Muleskinner

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MC:
It took me a while to find out what "muleskinner" means (mule driver) but I don't seem to have found any reliable info on the etymology... can anyone shed light?
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david56:
[nq:1]It took me a while to find out what "muleskinner" means (mule driver) but I don't seem to have found any reliable info on the etymology... can anyone shed light?[/nq]
The Little Big Man, as portrayed by Dustin Hoffman, was taken by General Custer for a Mule Skinner. I always assumed it meant a person who skinned mules, but I see I am also wrong. Mind, we don't see a lot of mules in these parts.

David
==
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Dena Jo:
[nq:1]The Little Big Man, as portrayed by Dustin Hoffman, was taken by General Custer for a Mule Skinner. I always ... skinned mules, but I see I am also wrong. Mind, we don't see a lot of mules in these parts.[/nq]
If it's any comfort, I always assumed it was well.

(During my college years, Little Big Man was my favorite movie.)

Dena Jo
Delete "delete.this.for.email" for email.
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Sara Moffat Lorimer:
[nq:1]It took me a while to find out what "muleskinner" means (mule driver) but I don't seem to have found any reliable info on the etymology... can anyone shed light?[/nq]
Isn't a muleskinner a person who uses mules to skin animals? I have a dim recollection of reading in a book about the American frontier that this was so, with the muleskinners skinning buffalo. The men were particularly filthy, even by the standards of the time, and there were prostitutes who specialized in servicing them.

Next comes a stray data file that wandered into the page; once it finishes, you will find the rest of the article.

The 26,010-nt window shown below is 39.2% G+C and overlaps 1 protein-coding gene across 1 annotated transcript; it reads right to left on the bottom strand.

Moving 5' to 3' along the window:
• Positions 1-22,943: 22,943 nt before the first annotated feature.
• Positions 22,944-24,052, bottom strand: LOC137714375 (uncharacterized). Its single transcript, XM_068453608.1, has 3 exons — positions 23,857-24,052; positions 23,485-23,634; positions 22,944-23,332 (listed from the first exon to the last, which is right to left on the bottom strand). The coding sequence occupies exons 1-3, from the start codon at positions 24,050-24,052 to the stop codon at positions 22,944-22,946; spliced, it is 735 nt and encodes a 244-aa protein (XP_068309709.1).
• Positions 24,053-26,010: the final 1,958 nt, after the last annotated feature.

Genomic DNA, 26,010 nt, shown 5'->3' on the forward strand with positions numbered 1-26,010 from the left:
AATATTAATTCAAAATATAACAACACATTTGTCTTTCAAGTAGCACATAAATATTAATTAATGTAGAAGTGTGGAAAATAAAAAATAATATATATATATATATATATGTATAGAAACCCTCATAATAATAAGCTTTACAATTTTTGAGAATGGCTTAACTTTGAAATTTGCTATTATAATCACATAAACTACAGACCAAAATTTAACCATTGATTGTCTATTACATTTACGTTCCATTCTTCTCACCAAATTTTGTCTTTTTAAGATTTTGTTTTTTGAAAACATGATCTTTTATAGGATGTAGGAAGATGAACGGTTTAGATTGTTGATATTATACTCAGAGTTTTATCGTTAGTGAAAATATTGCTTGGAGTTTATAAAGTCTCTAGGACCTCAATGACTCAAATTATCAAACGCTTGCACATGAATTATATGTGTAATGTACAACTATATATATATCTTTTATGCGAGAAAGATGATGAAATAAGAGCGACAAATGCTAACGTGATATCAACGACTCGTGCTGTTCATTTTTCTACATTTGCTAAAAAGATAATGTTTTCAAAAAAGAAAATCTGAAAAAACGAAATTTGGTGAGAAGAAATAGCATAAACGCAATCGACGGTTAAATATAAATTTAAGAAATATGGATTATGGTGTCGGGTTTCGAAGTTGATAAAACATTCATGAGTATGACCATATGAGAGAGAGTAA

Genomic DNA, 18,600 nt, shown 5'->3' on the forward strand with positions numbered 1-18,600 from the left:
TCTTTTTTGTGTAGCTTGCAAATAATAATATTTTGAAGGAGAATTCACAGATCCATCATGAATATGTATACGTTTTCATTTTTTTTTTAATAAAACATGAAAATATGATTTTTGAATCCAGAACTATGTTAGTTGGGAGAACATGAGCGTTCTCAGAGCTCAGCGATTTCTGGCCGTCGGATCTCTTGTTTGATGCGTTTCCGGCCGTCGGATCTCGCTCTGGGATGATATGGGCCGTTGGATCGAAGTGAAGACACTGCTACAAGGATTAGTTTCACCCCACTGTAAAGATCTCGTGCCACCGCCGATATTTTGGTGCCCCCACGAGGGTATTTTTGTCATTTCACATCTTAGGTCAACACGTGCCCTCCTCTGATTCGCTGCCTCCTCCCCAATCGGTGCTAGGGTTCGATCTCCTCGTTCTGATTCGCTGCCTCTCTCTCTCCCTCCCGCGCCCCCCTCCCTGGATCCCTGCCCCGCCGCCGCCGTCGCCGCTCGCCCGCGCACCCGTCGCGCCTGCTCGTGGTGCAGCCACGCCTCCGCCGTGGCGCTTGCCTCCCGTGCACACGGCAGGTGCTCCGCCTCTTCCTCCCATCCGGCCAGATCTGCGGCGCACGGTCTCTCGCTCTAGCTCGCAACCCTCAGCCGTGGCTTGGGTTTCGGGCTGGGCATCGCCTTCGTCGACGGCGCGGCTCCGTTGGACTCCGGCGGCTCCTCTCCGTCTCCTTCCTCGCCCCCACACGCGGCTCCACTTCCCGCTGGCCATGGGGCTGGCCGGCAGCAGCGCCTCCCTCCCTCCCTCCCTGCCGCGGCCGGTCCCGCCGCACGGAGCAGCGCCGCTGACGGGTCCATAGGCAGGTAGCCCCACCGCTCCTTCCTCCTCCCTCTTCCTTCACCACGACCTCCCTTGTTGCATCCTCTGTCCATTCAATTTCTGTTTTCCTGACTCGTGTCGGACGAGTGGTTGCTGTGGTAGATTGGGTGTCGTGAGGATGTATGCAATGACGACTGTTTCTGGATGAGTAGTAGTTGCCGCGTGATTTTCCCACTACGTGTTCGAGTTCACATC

I can't think what the book was, though, and dictionaries are not backing me up. Perhaps it was all a dream.

SML
ess el five six zero at columbia dot edu
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david56:
[nq:2]It took me a while to find out what "muleskinner" ... any reliable info on the etymology... can anyone shed light?[/nq]
[nq:1]Isn't a muleskinner a person who uses mules to skin animals? I have a dim recollection of reading in a ... can't think what the book was, though, and dictionaries are not backing me up. Perhaps it was all a dream.[/nq]
That sounds fairly likely. There can't really be a living in skinning mules, but I can imagine using mules to drag the hide off a buffalo.

David
==
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MC:
[nq:2]Isn't a muleskinner a person who uses mules to skin ... not backing me up. Perhaps it was all a dream.[/nq]
[nq:1]That sounds fairly likely. There can't really be a living in skinning mules, but I can imagine using mules to drag the hide off a buffalo.[/nq]
I just Googled and came up with this:
http://historytogo.utah.gov/bullwacking.html
From which I quote:
Deep in the footnotes to history, however, are the also-rans in frontier communities, the breed of plains men known familiarly as "teamsters," who were right at ground level. In fact, in Brigham Young's day, teamsters had a lock on the lowest rung of the social ladder‹a notch or so below buffalo skinners. Teamsters included bullwhackers and muleskinners, men who could curse their animals in a vile stream of profanity for ten minutes straight without repeating themselves.